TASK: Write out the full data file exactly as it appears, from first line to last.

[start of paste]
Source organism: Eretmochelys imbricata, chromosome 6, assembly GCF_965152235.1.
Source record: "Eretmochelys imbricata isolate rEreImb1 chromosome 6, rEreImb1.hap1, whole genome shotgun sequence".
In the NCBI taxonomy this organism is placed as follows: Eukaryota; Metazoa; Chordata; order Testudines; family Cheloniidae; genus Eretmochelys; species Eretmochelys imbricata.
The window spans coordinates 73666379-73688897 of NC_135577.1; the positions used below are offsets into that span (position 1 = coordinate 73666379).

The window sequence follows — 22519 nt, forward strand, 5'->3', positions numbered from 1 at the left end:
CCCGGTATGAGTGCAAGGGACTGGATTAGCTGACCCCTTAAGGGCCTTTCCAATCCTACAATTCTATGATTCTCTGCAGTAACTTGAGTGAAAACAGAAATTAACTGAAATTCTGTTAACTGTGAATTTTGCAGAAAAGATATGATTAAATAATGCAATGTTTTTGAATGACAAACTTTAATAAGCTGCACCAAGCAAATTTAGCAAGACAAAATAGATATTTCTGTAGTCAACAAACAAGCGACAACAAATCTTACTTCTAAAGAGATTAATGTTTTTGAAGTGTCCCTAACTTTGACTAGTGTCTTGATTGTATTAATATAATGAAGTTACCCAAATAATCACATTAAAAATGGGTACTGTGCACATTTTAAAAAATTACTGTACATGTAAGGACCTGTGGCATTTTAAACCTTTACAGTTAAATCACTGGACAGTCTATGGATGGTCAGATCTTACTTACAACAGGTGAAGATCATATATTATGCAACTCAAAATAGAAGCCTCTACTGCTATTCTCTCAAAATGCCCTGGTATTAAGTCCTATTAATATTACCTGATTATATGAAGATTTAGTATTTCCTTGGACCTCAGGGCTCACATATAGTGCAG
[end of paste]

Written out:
Source organism: Eretmochelys imbricata, chromosome 6, assembly GCF_965152235.1.
Source record: "Eretmochelys imbricata isolate rEreImb1 chromosome 6, rEreImb1.hap1, whole genome shotgun sequence".
In the NCBI taxonomy this organism is placed as follows: Eukaryota; Metazoa; Chordata; order Testudines; family Cheloniidae; genus Eretmochelys; species Eretmochelys imbricata.
The window spans coordinates 73666379-73688897 of NC_135577.1; the positions used below are offsets into that span (position 1 = coordinate 73666379).

The window sequence follows — 22519 nt, forward strand, 5'->3', positions numbered from 1 at the left end:
CCCGGTATGAGTGCAAGGGACTGGATTAGCTGACCCCTTAAGGGCCTTTCCAATCCTACAATTCTATGATTCTCTGCAGTAACTTGAGTGAAAACAGAAATTAACTGAAATTCTGTTAACTGTGAATTTTGCAGAAAAGATATGATTAAATAATGCAATGTTTTTGAATGACAAACTTTAATAAGCTGCACCAAGCAAATTTAGCAAGACAAAATAGATATTTCTGTAGTCAACAAACAAGCGACAACAAATCTTACTTCTAAAGAGATTAATGTTTTTGAAGTGTCCCTAACTTTGACTAGTGTCTTGATTGTATTAATATAATGAAGTTACCCAAATAATCACATTAAAAATGGGTACTGTGCACATTTTAAAAAATTACTGTACATGTAAGGACCTGTGGCATTTTAAACCTTTACAGTTAAATCACTGGACAGTCTATGGATGGTCAGATCTTACTTACAACAGGTGAAGATCATATATTATGCAACTCAAAATAGAAGCCTCTACTGCTATTCTCTCAAAATGCCCTGGTATTAAGTCCTATTAATATTACCTGATTATATGAAGATTTAGTATTTCCTTGGACCTCAGGGCTCACATATAGTGCAG